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Shifting practise: recognizing Indigenous rights holders in research ethics review

Julie Bull, Karen Beazley, Jennifer Shea, Colleen MacQuarrie, Amy Hudson, Kelly Shaw, Fern Brunger, Chandra Kavanagh, Brenda Gagne

2019 Canada

Purpose – For many Indigenous nations globally, ethics is a conversation. The purpose of this paper is to share and mobilize knowledge to build relationships and capacities regarding the ethics review and approval of research with Indigenous peoples throughout Atlantic Canada. The authors share key principles that emerged for shifting practices that recognize Indigenous rights holders through ethical research review practice.

Design/methodology/approach – The NunatuKavut Inuit hosted and led a two-day gathering on March 2019 in Happy Valley-Goose Bay, Newfoundland and Labrador, to promote a regional dialogue on Indigenous Research Governance. It brought together Indigenous Nations within the Atlantic Region and invited guests from institutional ethics review boards and researchers in the region to address the principles-to-policy-to-practice gap as it relates to the research ethics review process. Called “Naalak”, an Inuktitut word that means “to listen and to pay close attention”, the gathering created a dynamic moment of respect and understanding of how to work better together and support one another in research with Indigenous peoples on Indigenous lands.

Findings – Through this process of dialogue and reflection, emergent principles and practices for “good” research ethics were collectively identified. Open dialogue between institutional ethics boards and Indigenous research review committees acknowledged past and current research practices from Indigenous peoples’ perspectives; supported and encouraged community-led research; articulated and exemplified Indigenous ownership and control of data; promoted and practiced ethical and responsible research with Indigenous peoples; and supported and emphasized rights based approaches within the current research regulatory system. Key principles emerged for shifting paradigms to honour Indigenous rights holders sovereignty over research; accepting collective responsibility for research in a “good” way; enlarging the sphere of ethical consideration to include the land; acknowledging that “The stories are ours” through Indigenous-led (or co-led) research; articulating relationships between Indigenous and Research Ethics Board (REB) approvals; addressing justice and proportionate review of Indigenous research; and, means of identifying the Indigenous governing authority for approving research.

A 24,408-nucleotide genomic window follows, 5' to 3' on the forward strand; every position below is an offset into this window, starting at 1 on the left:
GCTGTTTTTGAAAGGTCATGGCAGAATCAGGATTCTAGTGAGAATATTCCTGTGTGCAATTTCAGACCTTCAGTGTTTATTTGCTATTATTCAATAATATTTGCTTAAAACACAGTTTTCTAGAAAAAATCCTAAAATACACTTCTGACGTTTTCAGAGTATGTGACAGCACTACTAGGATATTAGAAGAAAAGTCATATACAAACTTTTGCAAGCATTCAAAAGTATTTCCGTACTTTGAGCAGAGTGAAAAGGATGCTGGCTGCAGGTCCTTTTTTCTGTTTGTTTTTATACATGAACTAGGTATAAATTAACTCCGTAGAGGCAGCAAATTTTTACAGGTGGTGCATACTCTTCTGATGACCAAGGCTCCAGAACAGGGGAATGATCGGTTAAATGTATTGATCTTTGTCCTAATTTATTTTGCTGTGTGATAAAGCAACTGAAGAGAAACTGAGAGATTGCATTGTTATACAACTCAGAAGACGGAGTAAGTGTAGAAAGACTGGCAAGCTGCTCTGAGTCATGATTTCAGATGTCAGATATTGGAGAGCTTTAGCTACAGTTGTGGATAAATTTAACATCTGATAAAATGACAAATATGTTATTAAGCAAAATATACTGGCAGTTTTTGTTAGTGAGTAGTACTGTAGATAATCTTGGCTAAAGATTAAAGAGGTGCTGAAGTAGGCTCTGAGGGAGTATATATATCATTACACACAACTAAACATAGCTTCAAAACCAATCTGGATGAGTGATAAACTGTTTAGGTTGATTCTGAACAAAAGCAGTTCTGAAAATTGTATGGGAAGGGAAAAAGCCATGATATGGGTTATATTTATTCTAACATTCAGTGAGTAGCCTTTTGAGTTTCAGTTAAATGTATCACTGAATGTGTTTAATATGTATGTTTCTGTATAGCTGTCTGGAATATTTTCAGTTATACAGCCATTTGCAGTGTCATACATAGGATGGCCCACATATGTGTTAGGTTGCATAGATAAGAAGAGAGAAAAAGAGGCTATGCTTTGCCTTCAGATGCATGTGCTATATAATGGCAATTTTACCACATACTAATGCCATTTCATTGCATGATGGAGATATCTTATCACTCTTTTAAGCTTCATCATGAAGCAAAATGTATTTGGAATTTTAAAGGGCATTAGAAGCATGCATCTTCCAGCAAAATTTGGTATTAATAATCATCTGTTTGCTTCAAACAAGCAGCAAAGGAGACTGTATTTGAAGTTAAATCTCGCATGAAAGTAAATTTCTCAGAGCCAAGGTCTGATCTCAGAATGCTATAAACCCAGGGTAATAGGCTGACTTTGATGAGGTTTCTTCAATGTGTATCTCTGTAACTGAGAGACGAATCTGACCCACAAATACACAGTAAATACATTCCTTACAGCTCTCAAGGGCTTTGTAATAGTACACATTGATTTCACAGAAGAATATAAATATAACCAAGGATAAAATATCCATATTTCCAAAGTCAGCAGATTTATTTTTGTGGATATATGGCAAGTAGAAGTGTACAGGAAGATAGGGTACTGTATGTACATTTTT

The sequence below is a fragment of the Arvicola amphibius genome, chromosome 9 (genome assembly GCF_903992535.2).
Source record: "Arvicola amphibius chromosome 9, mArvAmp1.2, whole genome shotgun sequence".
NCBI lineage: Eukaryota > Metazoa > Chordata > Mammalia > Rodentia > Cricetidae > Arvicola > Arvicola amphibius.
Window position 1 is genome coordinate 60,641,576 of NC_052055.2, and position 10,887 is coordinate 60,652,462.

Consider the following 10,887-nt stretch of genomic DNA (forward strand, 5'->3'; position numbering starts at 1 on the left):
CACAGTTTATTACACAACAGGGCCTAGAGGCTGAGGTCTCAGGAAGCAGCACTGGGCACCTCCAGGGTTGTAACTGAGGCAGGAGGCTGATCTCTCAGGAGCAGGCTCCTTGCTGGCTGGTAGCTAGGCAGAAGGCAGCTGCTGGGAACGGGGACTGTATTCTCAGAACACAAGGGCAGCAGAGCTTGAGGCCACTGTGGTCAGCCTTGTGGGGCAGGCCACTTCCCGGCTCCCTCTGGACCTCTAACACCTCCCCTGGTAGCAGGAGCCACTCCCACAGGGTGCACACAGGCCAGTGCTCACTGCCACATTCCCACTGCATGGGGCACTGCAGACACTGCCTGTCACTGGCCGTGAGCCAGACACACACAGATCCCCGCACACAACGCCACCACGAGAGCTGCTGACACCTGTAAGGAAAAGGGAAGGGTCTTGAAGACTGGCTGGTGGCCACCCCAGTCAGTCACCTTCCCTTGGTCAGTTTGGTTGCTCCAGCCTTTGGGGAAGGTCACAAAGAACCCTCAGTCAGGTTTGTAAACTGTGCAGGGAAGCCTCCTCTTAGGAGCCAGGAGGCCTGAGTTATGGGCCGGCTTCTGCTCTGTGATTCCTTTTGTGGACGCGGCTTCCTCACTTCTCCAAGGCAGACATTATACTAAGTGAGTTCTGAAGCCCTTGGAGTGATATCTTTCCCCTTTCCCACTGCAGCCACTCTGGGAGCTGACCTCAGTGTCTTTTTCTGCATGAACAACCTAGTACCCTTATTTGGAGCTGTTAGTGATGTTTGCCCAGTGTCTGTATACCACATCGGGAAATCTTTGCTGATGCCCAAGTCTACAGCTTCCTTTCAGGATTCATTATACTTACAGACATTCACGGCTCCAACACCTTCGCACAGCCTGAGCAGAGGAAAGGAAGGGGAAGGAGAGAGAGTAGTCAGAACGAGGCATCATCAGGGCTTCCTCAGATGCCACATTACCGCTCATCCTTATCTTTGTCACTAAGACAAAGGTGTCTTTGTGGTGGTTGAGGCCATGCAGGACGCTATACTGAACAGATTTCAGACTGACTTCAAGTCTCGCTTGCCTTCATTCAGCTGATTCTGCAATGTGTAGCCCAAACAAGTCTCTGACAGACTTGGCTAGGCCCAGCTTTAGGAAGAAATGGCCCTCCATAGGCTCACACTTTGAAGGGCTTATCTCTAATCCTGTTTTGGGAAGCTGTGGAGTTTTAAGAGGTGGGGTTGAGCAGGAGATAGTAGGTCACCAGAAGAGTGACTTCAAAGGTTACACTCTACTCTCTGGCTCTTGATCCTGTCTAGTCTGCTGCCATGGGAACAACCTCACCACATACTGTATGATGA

Research limitations/implications – Future steps (including further research) include pursuing collective responsibilities towards empowering Indigenous communities to build their own consensus around research 22 with/in their people and their lands. This entails pursuing further understanding of how to move forward in recognition and respect for Indigenous peoples as rights holders, and disrupting mainstream dialogue around Indigenous peoples as “stakeholders” in research.
Practical implications – The first step in moving forward in a way that embraces Indigenous principles is to deeply embed the respect of Indigenous peoples as rights holders across and within REBs. This shift in perspective changes our collective responsibilities in equitable ways, reflecting and respecting differing impetus and resources between the two parties: “equity” does imply “equality”. Several examples of practical changes to REB procedures and considerations are detailed.
Social implications – What the authors have discovered is that it is not just about academic or institutional REB decolonization: there are broad systematic issues at play. However, pursuing the collective responsibilities outlined in our paper should work towards empowering communities to build their own consensus around research with/in their people and their lands. Indigenous peoples are rights holders, and have governance over research, including the autonomy to make decisions about themselves, their future, and their past.
Originality/value – The value is in its guidance around how authentic partnerships can develop that promote equity with regard to community and researcher and community/researcher voice and power throughout the research lifecycle, including through research ethics reviews that respect Indigenous rights, world views and ways of knowing. It helps to show how both Indigenous and non-Indigenous institutions can collectively honour Indigenous rights holders through ethical research practice.

Research, Ethics, Research ethics, Data sovereignty, Indigenous research ethics, Inuit governance